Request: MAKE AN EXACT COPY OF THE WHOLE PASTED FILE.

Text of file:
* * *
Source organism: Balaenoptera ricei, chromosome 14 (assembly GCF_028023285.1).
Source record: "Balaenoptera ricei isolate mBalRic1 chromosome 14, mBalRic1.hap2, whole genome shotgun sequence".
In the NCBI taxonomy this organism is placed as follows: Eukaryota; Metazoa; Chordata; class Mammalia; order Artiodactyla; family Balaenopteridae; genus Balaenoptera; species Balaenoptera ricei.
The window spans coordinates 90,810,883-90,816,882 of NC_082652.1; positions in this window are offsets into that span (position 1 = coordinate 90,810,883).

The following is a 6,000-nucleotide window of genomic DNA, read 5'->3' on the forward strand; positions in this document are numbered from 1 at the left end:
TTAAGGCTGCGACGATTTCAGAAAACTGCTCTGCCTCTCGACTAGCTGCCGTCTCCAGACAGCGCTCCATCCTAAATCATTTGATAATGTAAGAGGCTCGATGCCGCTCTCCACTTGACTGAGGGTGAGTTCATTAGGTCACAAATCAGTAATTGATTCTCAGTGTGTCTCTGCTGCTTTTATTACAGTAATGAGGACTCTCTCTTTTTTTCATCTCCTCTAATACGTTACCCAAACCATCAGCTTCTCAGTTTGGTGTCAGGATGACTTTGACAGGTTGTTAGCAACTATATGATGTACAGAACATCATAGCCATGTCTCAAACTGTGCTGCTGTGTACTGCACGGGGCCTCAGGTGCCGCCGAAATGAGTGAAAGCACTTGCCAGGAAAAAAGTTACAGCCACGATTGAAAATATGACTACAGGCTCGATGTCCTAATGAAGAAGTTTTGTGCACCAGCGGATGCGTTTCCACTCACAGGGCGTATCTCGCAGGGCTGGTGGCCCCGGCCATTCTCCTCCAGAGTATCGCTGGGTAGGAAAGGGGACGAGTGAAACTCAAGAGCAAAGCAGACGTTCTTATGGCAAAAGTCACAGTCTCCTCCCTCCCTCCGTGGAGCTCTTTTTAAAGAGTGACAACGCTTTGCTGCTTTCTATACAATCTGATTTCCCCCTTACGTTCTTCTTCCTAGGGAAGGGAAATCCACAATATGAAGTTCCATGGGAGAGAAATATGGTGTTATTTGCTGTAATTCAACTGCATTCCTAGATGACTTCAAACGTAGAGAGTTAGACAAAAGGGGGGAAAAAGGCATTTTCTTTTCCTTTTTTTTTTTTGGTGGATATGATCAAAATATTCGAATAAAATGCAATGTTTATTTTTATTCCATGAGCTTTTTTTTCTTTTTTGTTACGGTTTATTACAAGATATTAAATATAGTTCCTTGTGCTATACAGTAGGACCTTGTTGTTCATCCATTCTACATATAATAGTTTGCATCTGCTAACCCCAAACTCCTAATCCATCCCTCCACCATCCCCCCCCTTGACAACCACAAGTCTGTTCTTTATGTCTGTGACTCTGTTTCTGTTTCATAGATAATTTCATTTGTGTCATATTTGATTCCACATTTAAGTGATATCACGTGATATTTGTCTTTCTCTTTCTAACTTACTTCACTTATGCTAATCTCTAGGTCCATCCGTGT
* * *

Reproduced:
Source organism: Balaenoptera ricei, chromosome 14 (assembly GCF_028023285.1).
Source record: "Balaenoptera ricei isolate mBalRic1 chromosome 14, mBalRic1.hap2, whole genome shotgun sequence".
In the NCBI taxonomy this organism is placed as follows: Eukaryota; Metazoa; Chordata; class Mammalia; order Artiodactyla; family Balaenopteridae; genus Balaenoptera; species Balaenoptera ricei.
The window spans coordinates 90,810,883-90,816,882 of NC_082652.1; positions in this window are offsets into that span (position 1 = coordinate 90,810,883).

The following is a 6,000-nucleotide window of genomic DNA, read 5'->3' on the forward strand; positions in this document are numbered from 1 at the left end:
TTAAGGCTGCGACGATTTCAGAAAACTGCTCTGCCTCTCGACTAGCTGCCGTCTCCAGACAGCGCTCCATCCTAAATCATTTGATAATGTAAGAGGCTCGATGCCGCTCTCCACTTGACTGAGGGTGAGTTCATTAGGTCACAAATCAGTAATTGATTCTCAGTGTGTCTCTGCTGCTTTTATTACAGTAATGAGGACTCTCTCTTTTTTTCATCTCCTCTAATACGTTACCCAAACCATCAGCTTCTCAGTTTGGTGTCAGGATGACTTTGACAGGTTGTTAGCAACTATATGATGTACAGAACATCATAGCCATGTCTCAAACTGTGCTGCTGTGTACTGCACGGGGCCTCAGGTGCCGCCGAAATGAGTGAAAGCACTTGCCAGGAAAAAAGTTACAGCCACGATTGAAAATATGACTACAGGCTCGATGTCCTAATGAAGAAGTTTTGTGCACCAGCGGATGCGTTTCCACTCACAGGGCGTATCTCGCAGGGCTGGTGGCCCCGGCCATTCTCCTCCAGAGTATCGCTGGGTAGGAAAGGGGACGAGTGAAACTCAAGAGCAAAGCAGACGTTCTTATGGCAAAAGTCACAGTCTCCTCCCTCCCTCCGTGGAGCTCTTTTTAAAGAGTGACAACGCTTTGCTGCTTTCTATACAATCTGATTTCCCCCTTACGTTCTTCTTCCTAGGGAAGGGAAATCCACAATATGAAGTTCCATGGGAGAGAAATATGGTGTTATTTGCTGTAATTCAACTGCATTCCTAGATGACTTCAAACGTAGAGAGTTAGACAAAAGGGGGGAAAAAGGCATTTTCTTTTCCTTTTTTTTTTTTGGTGGATATGATCAAAATATTCGAATAAAATGCAATGTTTATTTTTATTCCATGAGCTTTTTTTTCTTTTTTGTTACGGTTTATTACAAGATATTAAATATAGTTCCTTGTGCTATACAGTAGGACCTTGTTGTTCATCCATTCTACATATAATAGTTTGCATCTGCTAACCCCAAACTCCTAATCCATCCCTCCACCATCCCCCCCCTTGACAACCACAAGTCTGTTCTTTATGTCTGTGACTCTGTTTCTGTTTCATAGATAATTTCATTTGTGTCATATTTGATTCCACATTTAAGTGATATCACGTGATATTTGTCTTTCTCTTTCTAACTTACTTCACTTATGCTAATCTCTAGGTCCATCCGTGT